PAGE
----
Jerline Ridges
Sociology
18 th November 2016

Fahrenheit 451
Society can be such a beautiful, but it can also be very ugly as well. Today, it is quite ugly. We live in a time that is very similar to the story of Ray Bradbury\'s infamous novel Fahrenheit 451. In our society, today we live in a world full of distractions.
In our shocking reality author Ray Bradbury, had predicted our future that; men don\'t think for themselves but instead have television and the government think for us. The sociological problem is the United States is often looked upon as lazy and dumb. In the past three decades, the United States was leading in quantity and quality in high school diplomas, The United States is currently ranked at 36 th . " If you hide your ignorance, no one will hit you and you\'ll never learn. " (Bradbury).
The thing American society needs to learn is that society has been programmed to lose its very own individualism. " Cram them full of non-combustible data, chock them so damned full of \'facts\' they feel stuffed, but absolutely \'brilliant\' with information. Then they\'ll feel they\'re thinking, they\'ll get a sense of motion without moving. And they\'ll be happy, because facts of that sort don\'t change. Don\'t give them any slippery stuff like philosophy or sociology to tie things up with. That way lies melancholy. " (Bradbury).
The passage shows that the plan was accomplished through the work of censorship. Much like our society the government wants its people to think a certain way. It\'s a tyrannical system that is in a "democratic country". " Oh God, the terrible tyranny of the majority. We all have our harps to play. And it\'s up to you to know with which ear you\'ll listen " (Bradbury). Much like our own society the government wants us to remain uninformed about what is going on and to censoring us.
American society has become "politically correct" to try and not offend anyone. Being politically correct has its advantages but the results just makes things perceived as sensitive in the long run. In the American society, it is easy for people to get offended over the smallest things. It is common that the people have been taking things and over exaggerating the subject, so in our society we do our best to say things in a politer way and tell people what they want to hear instead of what they need to hear. If you don\'t want a man unhappy politically, don\'t give him two sides to a question to worry him; give him one. Better yet, give him none. Let him forget there is such a thing as war. If the government is inefficient, top-heavy, and tax-mad, better it be all those than that people worry over it. Peace, Montag. Give the people contests they win by remembering the words to more popular songs or the names of state capitals or how much corn Iowa grew last year. Cram them full of noncombustible data, chock them so damned full of \'facts\' they feel stuffed, but absolutely \'brilliant\' with information. Then they\'ll feel they\'re thinking, they\'ll get a sense of motion without moving. And they\'ll be happy, because facts of that sort don\'t change ." (Bradbury). Much like the novel we must censor ourselves in what we say, think, and act to fit in the government\'s "world".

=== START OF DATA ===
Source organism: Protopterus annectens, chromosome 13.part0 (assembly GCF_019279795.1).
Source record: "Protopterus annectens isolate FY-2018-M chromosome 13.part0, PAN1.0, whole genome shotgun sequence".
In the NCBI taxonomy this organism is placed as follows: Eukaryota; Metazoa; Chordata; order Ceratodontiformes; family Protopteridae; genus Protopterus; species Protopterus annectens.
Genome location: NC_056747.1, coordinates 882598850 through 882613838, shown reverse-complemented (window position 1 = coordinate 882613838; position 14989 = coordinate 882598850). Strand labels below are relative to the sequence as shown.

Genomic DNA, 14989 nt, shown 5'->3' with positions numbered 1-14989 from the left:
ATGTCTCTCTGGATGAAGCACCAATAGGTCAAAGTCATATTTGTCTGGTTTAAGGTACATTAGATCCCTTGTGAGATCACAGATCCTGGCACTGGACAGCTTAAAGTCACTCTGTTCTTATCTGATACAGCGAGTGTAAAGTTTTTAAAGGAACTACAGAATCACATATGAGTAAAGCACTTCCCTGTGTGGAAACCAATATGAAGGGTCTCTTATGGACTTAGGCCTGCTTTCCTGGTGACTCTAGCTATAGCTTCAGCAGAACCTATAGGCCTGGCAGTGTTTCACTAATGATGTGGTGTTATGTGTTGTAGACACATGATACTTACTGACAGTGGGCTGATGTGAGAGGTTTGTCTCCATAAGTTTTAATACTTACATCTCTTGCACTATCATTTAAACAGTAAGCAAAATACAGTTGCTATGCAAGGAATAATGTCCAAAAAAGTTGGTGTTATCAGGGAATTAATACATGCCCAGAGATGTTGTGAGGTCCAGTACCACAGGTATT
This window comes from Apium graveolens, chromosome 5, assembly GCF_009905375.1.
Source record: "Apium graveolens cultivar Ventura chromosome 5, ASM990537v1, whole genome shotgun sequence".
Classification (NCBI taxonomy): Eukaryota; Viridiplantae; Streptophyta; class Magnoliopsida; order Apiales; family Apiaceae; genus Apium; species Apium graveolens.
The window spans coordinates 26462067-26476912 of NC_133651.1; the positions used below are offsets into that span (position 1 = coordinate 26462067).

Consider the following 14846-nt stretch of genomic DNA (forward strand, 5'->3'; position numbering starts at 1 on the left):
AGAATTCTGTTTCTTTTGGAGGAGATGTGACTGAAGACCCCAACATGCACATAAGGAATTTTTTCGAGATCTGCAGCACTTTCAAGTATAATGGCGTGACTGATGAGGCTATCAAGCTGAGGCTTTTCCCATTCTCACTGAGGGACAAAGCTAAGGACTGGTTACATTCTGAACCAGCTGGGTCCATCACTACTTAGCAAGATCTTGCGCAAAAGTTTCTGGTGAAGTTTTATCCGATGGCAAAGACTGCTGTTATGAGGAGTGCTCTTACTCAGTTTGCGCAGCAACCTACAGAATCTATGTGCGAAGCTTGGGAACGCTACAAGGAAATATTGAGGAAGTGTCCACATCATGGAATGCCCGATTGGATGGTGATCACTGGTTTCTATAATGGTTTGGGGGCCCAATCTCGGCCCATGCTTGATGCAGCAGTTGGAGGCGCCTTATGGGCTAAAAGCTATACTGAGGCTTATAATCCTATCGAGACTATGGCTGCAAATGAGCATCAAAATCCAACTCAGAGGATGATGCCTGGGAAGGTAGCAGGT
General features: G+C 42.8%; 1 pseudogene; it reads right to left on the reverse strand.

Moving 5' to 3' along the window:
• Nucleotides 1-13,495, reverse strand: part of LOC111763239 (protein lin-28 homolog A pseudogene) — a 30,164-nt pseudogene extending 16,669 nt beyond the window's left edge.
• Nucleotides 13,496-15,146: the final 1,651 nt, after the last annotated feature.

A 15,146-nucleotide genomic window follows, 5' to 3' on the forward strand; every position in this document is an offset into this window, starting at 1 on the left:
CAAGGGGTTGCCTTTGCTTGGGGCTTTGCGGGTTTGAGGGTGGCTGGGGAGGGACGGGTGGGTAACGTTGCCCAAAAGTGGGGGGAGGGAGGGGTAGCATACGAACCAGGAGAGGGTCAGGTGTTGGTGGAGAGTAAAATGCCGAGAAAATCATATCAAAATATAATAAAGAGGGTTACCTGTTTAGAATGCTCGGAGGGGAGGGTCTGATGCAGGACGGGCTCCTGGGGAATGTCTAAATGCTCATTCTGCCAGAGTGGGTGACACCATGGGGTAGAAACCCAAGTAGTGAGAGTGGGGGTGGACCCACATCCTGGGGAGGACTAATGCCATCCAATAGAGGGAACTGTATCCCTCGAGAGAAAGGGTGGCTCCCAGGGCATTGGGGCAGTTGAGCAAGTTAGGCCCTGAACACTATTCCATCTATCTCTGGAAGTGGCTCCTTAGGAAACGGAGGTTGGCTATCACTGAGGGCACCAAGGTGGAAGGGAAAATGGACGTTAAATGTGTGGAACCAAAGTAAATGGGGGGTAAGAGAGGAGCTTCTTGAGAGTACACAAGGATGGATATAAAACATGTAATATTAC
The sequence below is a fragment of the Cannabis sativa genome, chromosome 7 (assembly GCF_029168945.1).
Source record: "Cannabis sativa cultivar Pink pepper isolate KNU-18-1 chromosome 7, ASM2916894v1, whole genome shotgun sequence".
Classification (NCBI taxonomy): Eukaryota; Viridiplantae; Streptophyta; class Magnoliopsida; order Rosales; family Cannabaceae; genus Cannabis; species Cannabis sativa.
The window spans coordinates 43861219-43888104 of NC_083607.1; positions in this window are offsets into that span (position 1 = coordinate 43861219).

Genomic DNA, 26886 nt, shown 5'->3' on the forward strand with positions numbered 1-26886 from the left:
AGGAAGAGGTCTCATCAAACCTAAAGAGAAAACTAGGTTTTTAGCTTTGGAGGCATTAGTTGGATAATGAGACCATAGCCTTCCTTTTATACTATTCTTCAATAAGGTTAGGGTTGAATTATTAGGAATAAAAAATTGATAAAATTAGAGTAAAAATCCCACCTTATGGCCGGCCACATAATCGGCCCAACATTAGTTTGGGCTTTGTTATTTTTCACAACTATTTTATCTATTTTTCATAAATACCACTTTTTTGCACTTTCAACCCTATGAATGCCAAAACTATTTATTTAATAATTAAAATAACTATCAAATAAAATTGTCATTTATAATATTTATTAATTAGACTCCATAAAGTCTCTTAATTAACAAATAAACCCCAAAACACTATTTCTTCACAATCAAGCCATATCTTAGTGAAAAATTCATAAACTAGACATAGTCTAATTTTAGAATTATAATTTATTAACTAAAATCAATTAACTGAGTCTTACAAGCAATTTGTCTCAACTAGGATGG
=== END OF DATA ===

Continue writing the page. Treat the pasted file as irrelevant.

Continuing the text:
Technology has advanced in ways that we cannot measure to our very own personal benefit. Cell phones are the new PCs due their great features ranging from; providing internet access, social media, playing music and many more features, in just society everywhere that has technology we are all tapped into our phones. The world has lost the true meaning of communications. " Nobody listens anymore. I can\'t talk to the walls because they\'re yelling at me, I can\'t talk to my wife; she listens to the walls. I just want someone to hear what I have to say. And maybe if I talk long enough it\'ll make sense. And I want you to teach me to understand what I read. " (Bradbury).
As a human race, we have lost the inability to talk to those in the same room